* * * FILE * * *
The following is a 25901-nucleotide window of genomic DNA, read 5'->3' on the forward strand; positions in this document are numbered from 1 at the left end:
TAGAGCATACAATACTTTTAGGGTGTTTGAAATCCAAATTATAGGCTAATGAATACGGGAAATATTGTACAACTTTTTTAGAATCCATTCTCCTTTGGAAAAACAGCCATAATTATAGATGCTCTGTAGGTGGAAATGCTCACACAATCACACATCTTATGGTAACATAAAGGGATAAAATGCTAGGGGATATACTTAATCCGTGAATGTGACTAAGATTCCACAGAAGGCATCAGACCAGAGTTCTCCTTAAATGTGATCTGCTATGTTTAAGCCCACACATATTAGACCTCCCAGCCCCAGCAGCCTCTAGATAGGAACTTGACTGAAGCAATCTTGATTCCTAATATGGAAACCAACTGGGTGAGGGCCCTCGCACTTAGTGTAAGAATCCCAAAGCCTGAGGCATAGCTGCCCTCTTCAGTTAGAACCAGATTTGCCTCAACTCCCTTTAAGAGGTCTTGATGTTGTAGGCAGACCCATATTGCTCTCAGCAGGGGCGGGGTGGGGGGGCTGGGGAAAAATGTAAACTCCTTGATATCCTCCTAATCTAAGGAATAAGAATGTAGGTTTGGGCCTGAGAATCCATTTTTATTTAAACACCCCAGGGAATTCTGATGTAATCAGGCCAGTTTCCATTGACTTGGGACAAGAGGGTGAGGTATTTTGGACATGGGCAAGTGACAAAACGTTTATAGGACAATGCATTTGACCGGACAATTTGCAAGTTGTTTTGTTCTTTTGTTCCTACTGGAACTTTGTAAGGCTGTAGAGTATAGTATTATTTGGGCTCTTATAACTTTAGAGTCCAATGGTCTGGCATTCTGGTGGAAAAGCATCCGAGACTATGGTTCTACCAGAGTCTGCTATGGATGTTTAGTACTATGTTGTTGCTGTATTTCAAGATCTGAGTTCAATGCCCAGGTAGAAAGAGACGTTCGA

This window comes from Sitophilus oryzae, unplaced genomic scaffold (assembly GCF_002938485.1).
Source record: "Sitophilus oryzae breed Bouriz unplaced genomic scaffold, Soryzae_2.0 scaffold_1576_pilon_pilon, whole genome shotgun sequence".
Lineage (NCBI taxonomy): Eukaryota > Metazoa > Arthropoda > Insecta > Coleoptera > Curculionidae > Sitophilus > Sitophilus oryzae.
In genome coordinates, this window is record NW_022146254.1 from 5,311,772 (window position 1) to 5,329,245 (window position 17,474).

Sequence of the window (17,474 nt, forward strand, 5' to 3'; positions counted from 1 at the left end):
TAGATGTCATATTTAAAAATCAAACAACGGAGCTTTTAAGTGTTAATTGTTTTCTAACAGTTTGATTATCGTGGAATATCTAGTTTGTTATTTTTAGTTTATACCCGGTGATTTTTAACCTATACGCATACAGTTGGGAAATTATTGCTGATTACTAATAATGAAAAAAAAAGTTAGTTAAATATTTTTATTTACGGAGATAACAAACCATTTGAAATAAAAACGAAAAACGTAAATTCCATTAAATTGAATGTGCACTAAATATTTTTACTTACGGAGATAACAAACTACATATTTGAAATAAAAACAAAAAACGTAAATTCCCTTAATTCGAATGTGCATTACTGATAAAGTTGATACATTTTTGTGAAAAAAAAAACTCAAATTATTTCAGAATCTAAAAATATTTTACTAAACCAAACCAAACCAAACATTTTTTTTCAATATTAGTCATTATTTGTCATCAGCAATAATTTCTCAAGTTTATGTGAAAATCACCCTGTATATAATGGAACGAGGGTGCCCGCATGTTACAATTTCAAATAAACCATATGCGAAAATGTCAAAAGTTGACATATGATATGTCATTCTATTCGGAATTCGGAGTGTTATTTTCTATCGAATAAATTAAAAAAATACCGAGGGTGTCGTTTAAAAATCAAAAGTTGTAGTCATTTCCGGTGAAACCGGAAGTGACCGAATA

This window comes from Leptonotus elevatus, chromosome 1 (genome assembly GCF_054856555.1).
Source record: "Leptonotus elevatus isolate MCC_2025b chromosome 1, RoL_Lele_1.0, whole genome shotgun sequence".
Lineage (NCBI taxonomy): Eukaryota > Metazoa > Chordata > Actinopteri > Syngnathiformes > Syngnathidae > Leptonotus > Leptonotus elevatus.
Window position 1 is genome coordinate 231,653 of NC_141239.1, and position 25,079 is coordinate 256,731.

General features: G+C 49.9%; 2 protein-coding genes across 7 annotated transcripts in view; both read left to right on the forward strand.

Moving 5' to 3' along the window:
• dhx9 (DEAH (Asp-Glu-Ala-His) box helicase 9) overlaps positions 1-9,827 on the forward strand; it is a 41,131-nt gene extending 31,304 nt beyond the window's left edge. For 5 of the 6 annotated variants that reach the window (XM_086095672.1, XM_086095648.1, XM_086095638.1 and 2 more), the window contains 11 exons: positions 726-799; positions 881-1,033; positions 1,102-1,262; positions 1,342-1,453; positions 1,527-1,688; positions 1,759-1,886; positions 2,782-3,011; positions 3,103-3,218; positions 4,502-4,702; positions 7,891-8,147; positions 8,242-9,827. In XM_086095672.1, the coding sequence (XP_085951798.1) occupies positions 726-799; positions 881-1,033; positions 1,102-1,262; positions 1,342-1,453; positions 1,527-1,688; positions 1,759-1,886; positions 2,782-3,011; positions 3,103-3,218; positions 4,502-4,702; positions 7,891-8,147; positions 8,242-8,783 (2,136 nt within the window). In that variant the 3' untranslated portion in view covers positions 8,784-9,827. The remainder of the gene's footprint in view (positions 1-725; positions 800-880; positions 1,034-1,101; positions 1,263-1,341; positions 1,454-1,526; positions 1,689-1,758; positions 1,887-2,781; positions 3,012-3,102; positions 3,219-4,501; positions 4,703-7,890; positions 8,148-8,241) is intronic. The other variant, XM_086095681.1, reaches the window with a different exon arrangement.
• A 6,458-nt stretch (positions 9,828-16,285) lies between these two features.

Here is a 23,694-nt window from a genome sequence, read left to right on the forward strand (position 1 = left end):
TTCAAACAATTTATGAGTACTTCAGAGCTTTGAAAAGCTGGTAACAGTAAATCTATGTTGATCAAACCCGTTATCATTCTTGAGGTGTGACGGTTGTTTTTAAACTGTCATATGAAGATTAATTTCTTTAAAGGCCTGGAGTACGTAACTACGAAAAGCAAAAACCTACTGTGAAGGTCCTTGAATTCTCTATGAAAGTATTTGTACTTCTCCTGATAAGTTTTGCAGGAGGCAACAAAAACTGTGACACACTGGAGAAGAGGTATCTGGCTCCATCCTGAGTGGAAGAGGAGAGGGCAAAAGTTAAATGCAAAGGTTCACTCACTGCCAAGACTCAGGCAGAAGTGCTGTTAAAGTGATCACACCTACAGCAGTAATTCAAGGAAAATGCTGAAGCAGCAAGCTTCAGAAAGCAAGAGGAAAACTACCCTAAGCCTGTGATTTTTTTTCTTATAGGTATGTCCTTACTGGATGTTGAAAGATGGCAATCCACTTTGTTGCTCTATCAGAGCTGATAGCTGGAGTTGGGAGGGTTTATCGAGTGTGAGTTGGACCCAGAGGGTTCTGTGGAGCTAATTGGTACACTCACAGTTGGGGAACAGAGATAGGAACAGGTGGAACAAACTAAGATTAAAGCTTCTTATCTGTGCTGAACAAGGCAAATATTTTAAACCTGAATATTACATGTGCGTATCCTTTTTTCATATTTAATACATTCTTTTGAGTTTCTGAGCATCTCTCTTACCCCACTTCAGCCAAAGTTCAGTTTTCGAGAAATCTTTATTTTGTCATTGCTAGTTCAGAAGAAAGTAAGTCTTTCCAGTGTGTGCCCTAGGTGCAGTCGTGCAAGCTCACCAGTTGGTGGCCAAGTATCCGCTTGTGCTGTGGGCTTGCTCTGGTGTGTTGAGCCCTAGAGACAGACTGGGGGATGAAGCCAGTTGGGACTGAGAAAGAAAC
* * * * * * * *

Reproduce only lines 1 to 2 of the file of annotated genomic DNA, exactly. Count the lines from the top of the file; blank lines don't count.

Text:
The following is a 25901-nucleotide window of genomic DNA, read 5'->3' on the forward strand; positions in this document are numbered from 1 at the left end:
TAGAGCATACAATACTTTTAGGGTGTTTGAAATCCAAATTATAGGCTAATGAATACGGGAAATATTGTACAACTTTTTTAGAATCCATTCTCCTTTGGAAAAACAGCCATAATTATAGATGCTCTGTAGGTGGAAATGCTCACACAATCACACATCTTATGGTAACATAAAGGGATAAAATGCTAGGGGATATACTTAATCCGTGAATGTGACTAAGATTCCACAGAAGGCATCAGACCAGAGTTCTCCTTAAATGTGATCTGCTATGTTTAAGCCCACACATATTAGACCTCCCAGCCCCAGCAGCCTCTAGATAGGAACTTGACTGAAGCAATCTTGATTCCTAATATGGAAACCAACTGGGTGAGGGCCCTCGCACTTAGTGTAAGAATCCCAAAGCCTGAGGCATAGCTGCCCTCTTCAGTTAGAACCAGATTTGCCTCAACTCCCTTTAAGAGGTCTTGATGTTGTAGGCAGACCCATATTGCTCTCAGCAGGGGCGGGGTGGGGGGGCTGGGGAAAAATGTAAACTCCTTGATATCCTCCTAATCTAAGGAATAAGAATGTAGGTTTGGGCCTGAGAATCCATTTTTATTTAAACACCCCAGGGAATTCTGATGTAATCAGGCCAGTTTCCATTGACTTGGGACAAGAGGGTGAGGTATTTTGGACATGGGCAAGTGACAAAACGTTTATAGGACAATGCATTTGACCGGACAATTTGCAAGTTGTTTTGTTCTTTTGTTCCTACTGGAACTTTGTAAGGCTGTAGAGTATAGTATTATTTGGGCTCTTATAACTTTAGAGTCCAATGGTCTGGCATTCTGGTGGAAAAGCATCCGAGACTATGGTTCTACCAGAGTCTGCTATGGATGTTTAGTACTATGTTGTTGCTGTATTTCAAGATCTGAGTTCAATGCCCAGGTAGAAAGAGACGTTCGA